See, one of the things here is a question of control. If only one station had greek programming, there would only be one gatekeeper that would decide what is and what is not on the air. When you have multiple stations that allow some time to different groups, they can find situations that allow them to do things on one station that another might not permit, or discuss a political opinion that may not be popular with another group.

    Having more than one source is the optimal solution, which is why there is so much hope for TTP and others to try to take on Bell in the English marketplace.

    1. Brett Morris

      92.5 The Beat is one of the only stations broadcasting in Montreal playing music not owned by Bell.

      None of the multicultural stations in the city air any programming for First Nations people of Quebec which many live in the city. When will First Nations get it’s own programming?

      1. Fagstein Post author

        When will First Nations get it’s own programming?

        There’s K103 and KIC Country in Kahnawake, which have coverage in the western half of Montreal. Perhaps that’s not enough and there needs to be more for urban-dwelling First Nations people. Why not propose something? CFMB’s argument is mainly that it’s difficult to find people who can reliably contribute and maintain programming in this many languages and for this many cultures. They or another station would probably welcome a decent proposal for a new show serving a different community.

      2. Sheldon Harvey

        K-103 is the station that should be providing the First Nations programming in the Montreal region. Aboriginal Voices Radio tanked when they had a station in Montreal, and they aren’t doing much better anywhere else in Canada either.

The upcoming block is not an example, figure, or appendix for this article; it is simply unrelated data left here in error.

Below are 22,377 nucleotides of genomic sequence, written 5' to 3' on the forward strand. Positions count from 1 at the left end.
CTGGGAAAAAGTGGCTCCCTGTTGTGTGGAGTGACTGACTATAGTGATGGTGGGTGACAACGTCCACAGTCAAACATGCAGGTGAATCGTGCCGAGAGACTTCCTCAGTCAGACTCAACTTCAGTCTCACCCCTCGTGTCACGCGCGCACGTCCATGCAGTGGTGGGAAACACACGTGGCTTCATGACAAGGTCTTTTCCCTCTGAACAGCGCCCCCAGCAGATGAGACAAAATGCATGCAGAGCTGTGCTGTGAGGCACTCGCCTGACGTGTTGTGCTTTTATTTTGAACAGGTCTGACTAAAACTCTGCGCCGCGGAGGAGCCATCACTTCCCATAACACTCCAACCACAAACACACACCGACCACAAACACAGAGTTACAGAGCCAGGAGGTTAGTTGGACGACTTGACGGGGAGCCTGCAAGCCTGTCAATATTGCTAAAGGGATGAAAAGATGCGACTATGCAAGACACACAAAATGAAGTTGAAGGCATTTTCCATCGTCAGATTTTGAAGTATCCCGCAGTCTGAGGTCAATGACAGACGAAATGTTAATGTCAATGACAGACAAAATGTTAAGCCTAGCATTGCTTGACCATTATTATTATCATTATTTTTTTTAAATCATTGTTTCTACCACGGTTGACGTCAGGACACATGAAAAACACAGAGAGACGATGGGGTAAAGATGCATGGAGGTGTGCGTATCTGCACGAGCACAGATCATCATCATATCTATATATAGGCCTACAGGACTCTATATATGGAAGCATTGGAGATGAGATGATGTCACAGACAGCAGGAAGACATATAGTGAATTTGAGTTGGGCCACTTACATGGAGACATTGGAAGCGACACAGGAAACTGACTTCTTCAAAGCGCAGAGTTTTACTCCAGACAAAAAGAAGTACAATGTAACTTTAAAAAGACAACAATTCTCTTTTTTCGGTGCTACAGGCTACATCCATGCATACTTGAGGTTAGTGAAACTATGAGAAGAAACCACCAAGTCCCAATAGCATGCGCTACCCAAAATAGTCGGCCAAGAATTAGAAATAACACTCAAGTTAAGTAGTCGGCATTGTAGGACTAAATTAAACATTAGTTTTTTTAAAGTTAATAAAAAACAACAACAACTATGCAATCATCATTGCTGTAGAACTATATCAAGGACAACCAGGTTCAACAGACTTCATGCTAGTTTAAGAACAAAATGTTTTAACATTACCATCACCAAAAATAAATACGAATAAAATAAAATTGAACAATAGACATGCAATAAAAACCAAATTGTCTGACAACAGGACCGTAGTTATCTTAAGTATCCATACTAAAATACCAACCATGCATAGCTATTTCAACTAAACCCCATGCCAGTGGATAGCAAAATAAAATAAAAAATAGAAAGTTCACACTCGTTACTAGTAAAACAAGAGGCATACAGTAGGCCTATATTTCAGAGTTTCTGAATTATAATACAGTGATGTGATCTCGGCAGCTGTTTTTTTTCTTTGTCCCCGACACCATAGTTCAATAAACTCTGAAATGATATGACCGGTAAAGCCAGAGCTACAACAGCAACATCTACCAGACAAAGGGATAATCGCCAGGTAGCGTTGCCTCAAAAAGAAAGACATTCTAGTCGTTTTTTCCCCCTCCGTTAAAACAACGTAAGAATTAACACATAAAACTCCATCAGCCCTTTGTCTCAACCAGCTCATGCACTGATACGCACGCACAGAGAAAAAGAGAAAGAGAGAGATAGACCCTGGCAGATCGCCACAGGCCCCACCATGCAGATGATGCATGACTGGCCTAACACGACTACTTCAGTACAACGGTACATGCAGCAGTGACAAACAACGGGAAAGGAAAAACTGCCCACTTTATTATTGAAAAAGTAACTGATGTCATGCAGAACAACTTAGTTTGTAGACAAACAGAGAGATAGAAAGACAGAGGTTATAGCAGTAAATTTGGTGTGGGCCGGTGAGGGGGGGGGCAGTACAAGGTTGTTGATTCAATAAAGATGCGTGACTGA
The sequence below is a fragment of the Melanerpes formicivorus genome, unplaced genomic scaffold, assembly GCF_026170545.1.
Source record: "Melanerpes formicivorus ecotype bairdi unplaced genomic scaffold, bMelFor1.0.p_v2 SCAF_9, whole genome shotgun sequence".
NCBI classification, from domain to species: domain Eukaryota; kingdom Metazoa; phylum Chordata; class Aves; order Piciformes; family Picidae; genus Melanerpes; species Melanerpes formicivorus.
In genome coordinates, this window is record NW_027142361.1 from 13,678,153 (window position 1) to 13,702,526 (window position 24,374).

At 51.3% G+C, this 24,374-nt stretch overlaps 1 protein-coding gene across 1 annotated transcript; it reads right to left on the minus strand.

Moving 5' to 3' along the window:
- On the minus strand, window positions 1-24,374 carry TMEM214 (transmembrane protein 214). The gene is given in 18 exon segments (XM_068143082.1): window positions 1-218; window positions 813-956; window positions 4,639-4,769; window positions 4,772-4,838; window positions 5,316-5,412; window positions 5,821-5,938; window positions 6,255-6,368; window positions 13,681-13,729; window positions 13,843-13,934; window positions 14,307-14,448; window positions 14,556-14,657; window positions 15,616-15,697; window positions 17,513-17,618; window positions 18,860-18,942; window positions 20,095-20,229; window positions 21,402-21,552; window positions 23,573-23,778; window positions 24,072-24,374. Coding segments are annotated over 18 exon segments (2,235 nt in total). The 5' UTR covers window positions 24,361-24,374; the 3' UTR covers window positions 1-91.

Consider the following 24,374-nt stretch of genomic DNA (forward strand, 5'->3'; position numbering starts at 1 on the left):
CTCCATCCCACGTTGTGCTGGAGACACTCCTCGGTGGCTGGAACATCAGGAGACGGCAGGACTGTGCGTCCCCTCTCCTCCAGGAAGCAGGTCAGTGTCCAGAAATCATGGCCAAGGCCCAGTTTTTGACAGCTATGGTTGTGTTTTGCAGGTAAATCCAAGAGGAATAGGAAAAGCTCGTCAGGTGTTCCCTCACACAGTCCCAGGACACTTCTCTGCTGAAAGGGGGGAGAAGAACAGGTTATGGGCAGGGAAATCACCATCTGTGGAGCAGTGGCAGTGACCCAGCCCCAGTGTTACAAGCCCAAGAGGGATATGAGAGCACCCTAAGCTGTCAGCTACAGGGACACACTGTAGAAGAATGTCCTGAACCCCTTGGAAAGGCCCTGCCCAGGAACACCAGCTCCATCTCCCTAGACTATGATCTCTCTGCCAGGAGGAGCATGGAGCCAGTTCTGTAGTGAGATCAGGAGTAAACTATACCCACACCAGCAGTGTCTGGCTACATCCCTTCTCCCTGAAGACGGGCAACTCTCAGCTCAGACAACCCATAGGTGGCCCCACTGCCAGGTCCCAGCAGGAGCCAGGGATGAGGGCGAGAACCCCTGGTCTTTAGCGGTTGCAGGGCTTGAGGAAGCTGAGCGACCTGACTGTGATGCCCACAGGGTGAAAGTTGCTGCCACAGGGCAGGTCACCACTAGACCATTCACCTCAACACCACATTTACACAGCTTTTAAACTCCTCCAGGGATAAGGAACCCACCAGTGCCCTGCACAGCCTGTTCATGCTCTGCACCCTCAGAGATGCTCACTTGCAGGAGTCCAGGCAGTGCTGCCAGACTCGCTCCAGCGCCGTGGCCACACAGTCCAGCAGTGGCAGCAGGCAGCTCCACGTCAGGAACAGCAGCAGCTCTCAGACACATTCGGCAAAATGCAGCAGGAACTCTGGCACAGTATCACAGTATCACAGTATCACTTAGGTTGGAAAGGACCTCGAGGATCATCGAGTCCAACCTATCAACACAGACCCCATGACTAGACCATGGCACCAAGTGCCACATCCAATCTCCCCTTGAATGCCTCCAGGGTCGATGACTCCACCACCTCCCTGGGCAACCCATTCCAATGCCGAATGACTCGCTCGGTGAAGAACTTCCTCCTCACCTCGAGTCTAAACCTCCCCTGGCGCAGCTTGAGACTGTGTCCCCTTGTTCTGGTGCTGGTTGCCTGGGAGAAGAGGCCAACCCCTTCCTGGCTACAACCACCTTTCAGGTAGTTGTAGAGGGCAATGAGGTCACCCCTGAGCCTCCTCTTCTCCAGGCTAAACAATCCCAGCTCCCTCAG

K-103 calls itself “community radio” but there really isn’t a lot of First Nations programming. The noon hour talk show is definitely community related but what about the rest of the days broadcasting? With a few exceptions, hardly any music performed, recorded and/or produced by First Nations artists gets played on the station. Back in 2008 I asked K103 staff member Marsha d’Ailleboust to host a weekly 2-hour show of music by Native artists. I co-hosted the show with her. It was called “Eagle Cries”. It was a solid two hours of all types of music. The only criteria was that the music was performed by Native artists. The show was very popular, not only with Native people in the community, but with many listeners outside of Kahnawake. Now, of course, with a few exceptions, K-103 is a commercial radio station like most others, with pop music during the weekdays and mostly country on the weekends. Street Sounds, The Sky (Bingo Lounge) and the Open Files, plus a reggae show and metal show on Sunday nights fill in the schedule.

        The Native music show was dropped. There were dozens of CDs coming into K-103 from Native artists and record companies all across North America. The station had built up an impressive library of this music over the years. Who knows where it all is now? If a station like K-103 doesn’t choose to play music by Native artists, then who else in this market will?

        As for Kic Country, it is by no means a community radio station. It just so happens to have a license in Kahnawake, but it is a commercial country music station serving the country listening audience wherever their signal can be heard.